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yosherl
08-17-2010, 09:17 AM
Hi all,

Just a Question also if I know it#s not easy to answer this.
Actually we creating a new world for our pen and paper. And for this we need a bestiary as well.
I don't want to copy pictures from the web, because we dont know about the copyright and so on..

So I searched in the www and found a nice page:
http://www.jaestudio.com/portfolio-characterdesign8.htm

How long would you need to create such pictures? And if I would pay for it, what do you guess how much it is? :)

I know it's hard say but I have no idea how much work it is to create pic's like this. Maybe I try to learn it, but... uhm am I able to..?!


#yosh

ravells
08-17-2010, 11:55 AM
Hi yosherl,

I had never heard of Jason Engle, but he produces some really beautiful work - his isometric maps are gorgeous. If you look at his list of clients, it gives you some idea of the standard of the work (if the work itself didn't speak highly enough already).

In terms of the character line drawings, those are done to a professional standard and unless you are very talented and dedicated (and you would know it if you were) it would probably take years of effort to get to this level.
If you are after high quality illustrations, then you're probably going to have to pay for them. It might be worth cruising around the deviant art pages to look for independent artists who might give you a good price.

Jaxilon
08-17-2010, 12:24 PM
I couldn't tell you how long it takes someone who does people all the time. I can only say that anatomy is not easy. If you go through his work, and he's extremely good, you can find errors. I am not good at doing people and I haven't practiced them much at all. All I can say is if I was doing an animal I would guess 4-6 hours. Since it is more of an illustration than realistic because it's mainly the lines you are linking us to it might be faster than that. Fully painted, probably longer. I have never really done that style but with practice you could speed that up I'm sure.

If you look at the Bluebird in my deviantArt link of my sig, that took me about 5 hours. I'm just an amateur though so bear that in mind.

As far as pricing goes, that's all over the board. I was looking at someone the other day on dA who does character portraits and I think the price range depended on how much detail there was. I think 20-50 bucks but don't quote me. Also, I think 20-50 bucks for what you linked would be rather underpaid. That's just my opinion but someone who can whip one out in an hour would find that acceptable I imagine. I just know I can't do it in an hour. I think that person on dA said they make 20-30 bucks an hour so you get what you pay for.

Those are my thoughts but maybe someone who does more character work can answer in better detail.

On a final note, it's worth remembering this is a Cartography guild and most folks here do more maps. You might get better feedback on a site catering to character and monster art.

torstan
08-17-2010, 01:19 PM
Yep - Jason Engle is a seasoned pro and is work reflects it. However there are many people working on character design like that who are starting out. The best bet is to find a price that works for you and post a note on ConceptArt on the small freelance board:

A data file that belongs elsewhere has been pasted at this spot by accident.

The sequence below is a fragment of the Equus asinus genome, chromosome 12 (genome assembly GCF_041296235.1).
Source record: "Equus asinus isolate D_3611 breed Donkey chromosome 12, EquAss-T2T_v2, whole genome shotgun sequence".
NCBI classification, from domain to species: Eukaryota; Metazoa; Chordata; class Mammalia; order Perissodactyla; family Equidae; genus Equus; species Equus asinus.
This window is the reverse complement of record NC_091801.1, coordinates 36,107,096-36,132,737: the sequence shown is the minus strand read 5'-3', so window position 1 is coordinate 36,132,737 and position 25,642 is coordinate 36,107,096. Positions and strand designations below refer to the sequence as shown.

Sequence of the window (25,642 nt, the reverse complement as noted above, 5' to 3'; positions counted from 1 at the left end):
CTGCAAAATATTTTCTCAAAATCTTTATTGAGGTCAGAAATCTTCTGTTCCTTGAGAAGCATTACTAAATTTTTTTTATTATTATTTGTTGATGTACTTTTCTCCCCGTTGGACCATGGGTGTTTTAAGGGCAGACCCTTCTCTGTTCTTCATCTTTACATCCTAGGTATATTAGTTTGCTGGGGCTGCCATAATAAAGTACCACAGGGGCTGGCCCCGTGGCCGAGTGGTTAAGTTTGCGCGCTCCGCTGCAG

http://www.conceptart.org/forums/forumdisplay.php?f=130

Another option is to tap Hugo Solis (http://butterfrog.deviantart.com/) who I know is good and reasonably priced, but is very busy. Good luck finding someone for your illustrations! Hope those two sites give you a good start.

Redrobes
08-17-2010, 01:38 PM
There are a number of very old and hence copyright free bestiaries but many of these have been scanned and uploaded and named as copyright even tho the work they are copying is public domain so I think personally (tho you would have to be sure) that these bestiaries could be used. Certainly you could add the obtained form notice that these places seem to want you to put on stuff. Also I recommend Liams old books which have some pictures in them which are copyright free. Also Ravs knows a shop in London that sells books of public domain images and I guess you could see if they have ISBN numbers and get a copy. One day I will have to visit that place with a wheel barrow in tow...

http://www.fromoldbooks.org/

and also wiki commons
http://commons.wikimedia.org/wiki/Bestiary

HeroScarf
08-17-2010, 02:27 PM
Well, being that you're specifically looking for someone to do some illustration work I guess just a little bit of self-promotion wouldn't be too out of line, right?

I'm probably not as experienced as Engle, but I can draw what you need. I usually work in pencils and inks, but I'm also experienced in
Photoshop and Painter if you want color illustrations.

Here's a link to my blogspot where there are some samples of my work.

http://heroscarf.blogspot.com/

I won't discuss prices or anything here, so if you're interested at all, email me at heroscarf@gmail.com

ravells
08-17-2010, 03:05 PM
That's some really nice stuff, HeroScarf!

mearrin69
08-17-2010, 04:10 PM
Indeed, nice stuff. I've just sent you an e-mail, HeroScarf, but don't want to de-rail the OP's thread.
M

Steel General
08-17-2010, 05:08 PM
That's some really nice stuff, HeroScarf!

Ditto that...

Ascension
08-17-2010, 06:38 PM
From experience, when I was an avid drawer and still had an imagination (I wanted to be a comic book illustrator), I could pump out a pencil drawing in the course of a high school or college class (around an hour). Adding very detailed clothing or armor adds another hour or so, detailed backgrounds could add 2 hours. Coloring I never got around to learning and still haven't. If I was going to go back and ink the drawing then that would add another half hour or so for the figure and an hour or so for detailed background. So that's roughly how long it took for me (20 years ago); how much it costs is completely up in the air - it costs as much as you're willing to pay and the final product that you're looking for (pencil, inked, or fully colored plus with or without backgrounds and the total size of the image - mostly they fit on a piece of paper but some people want large drawings).